I make taking class at TDM a priority not only for the physical benefits, but also for the clarity and peace of mind that it gives me. But obviously a quiet mind takes practice and I often find myself thinking about a number of things in class.
Mostly, I find myself thinking about technical components of class (how certain variations fit with our alignment principles, etc.) or giving the teacher “a keep and a grow” after class. But of course my mind wanders other ways as well… what time do I need to pick up my children today? Did I get a gift for the birthday party this weekend? What do I need to pick up from the grocery store for dinner tonight?
I am by no means perfect at keeping a quiet mind and staying present with where I am but I do have a few tools that help me when my mind starts to move a million miles and hour!
This is the first step to finding presence. How can you possibly bring yourself back to ‘now’, if you don’t even realize you are not in the ‘now’?! We talk about this a lot in our Word of the Month blogs but it begins with bringing your attention to a few things. I like to focus on:
– How I am currently feeling.
– What is going on around me.
– My physical state: do I need a class that is going to kick my butt or do I need to back off a little that day and let class be more restorative?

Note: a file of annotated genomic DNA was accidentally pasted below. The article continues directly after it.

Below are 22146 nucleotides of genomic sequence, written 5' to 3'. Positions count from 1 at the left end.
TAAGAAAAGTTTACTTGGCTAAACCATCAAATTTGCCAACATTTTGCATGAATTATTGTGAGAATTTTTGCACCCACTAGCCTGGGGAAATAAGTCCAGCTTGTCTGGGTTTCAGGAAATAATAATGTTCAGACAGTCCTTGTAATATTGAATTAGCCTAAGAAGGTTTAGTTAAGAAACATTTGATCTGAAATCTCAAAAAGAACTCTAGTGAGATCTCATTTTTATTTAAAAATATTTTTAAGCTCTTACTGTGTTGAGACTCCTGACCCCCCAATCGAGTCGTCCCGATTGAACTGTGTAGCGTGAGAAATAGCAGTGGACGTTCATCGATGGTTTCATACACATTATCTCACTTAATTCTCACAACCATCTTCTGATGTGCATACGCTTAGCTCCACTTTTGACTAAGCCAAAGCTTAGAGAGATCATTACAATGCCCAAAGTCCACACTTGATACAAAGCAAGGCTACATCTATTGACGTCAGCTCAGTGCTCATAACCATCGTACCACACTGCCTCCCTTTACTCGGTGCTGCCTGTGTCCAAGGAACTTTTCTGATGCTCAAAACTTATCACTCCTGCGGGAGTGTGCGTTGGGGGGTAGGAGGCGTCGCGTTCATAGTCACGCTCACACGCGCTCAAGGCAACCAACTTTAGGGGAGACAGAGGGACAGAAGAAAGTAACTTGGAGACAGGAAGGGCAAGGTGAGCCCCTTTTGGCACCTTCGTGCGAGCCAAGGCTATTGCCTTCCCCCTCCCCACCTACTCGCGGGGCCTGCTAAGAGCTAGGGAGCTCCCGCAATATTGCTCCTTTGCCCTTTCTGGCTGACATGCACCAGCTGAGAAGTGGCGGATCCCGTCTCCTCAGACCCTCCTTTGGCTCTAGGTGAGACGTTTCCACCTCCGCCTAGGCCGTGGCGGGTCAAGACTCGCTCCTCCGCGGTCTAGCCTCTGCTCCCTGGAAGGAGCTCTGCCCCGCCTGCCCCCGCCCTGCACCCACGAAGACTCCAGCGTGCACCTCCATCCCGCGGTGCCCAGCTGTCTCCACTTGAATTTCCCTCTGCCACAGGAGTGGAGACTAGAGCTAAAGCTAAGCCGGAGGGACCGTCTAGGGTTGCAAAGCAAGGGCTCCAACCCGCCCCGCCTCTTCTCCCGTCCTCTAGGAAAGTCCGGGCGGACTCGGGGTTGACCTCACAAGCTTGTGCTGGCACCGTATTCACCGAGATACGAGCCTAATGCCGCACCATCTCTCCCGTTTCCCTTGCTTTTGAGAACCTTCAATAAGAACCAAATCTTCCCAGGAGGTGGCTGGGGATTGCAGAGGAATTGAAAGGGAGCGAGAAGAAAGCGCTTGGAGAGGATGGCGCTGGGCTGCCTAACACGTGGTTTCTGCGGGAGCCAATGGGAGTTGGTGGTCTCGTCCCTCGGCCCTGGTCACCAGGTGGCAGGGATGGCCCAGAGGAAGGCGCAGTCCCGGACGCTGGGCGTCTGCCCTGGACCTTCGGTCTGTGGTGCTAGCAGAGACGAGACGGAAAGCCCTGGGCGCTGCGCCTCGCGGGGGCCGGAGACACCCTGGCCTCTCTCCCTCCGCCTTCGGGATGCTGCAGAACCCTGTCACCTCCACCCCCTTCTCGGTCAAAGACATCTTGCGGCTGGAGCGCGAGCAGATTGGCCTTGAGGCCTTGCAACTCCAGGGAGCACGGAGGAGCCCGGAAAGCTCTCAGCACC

2. Leave it Outside the Studio
Making a conscious effort to change my state when I walk in the studio is a practice that helps tremendously; and like all habits, the more often I do it, the more it becomes natural to me. Try taking a moment longer before entering the studio. Notice what is on your mind, take a big breath, make an intention to leave it outside the studio and then step in. It’s a very small act but creating this physical separation can make a very big difference.
3. Focus on Breath
I find it very challenging to think about anything else when I bring awareness to my breath. So if I begin to notice that my mind is still racing regardless of the previous two attempts, I really try to coordinate my breath with my movements in class. Listen closely to your teacher as they often cue about breath, but in general you want to inhale when creating expansion and exhale when creating contraction. For example in low c-curve, think about inhaling to lengthen your spine and as you exhale you contract your abdominals (i.e. flatten the waist, curl higher, etc.). This also works for stretches, you want to inhale as you lengthen and exhale as you deepen. In bar stretch, on your inhale try to lengthen your torso a little longer and as you exhale, fold a little deeper.
I hope these tips help you be a little more “free” in class!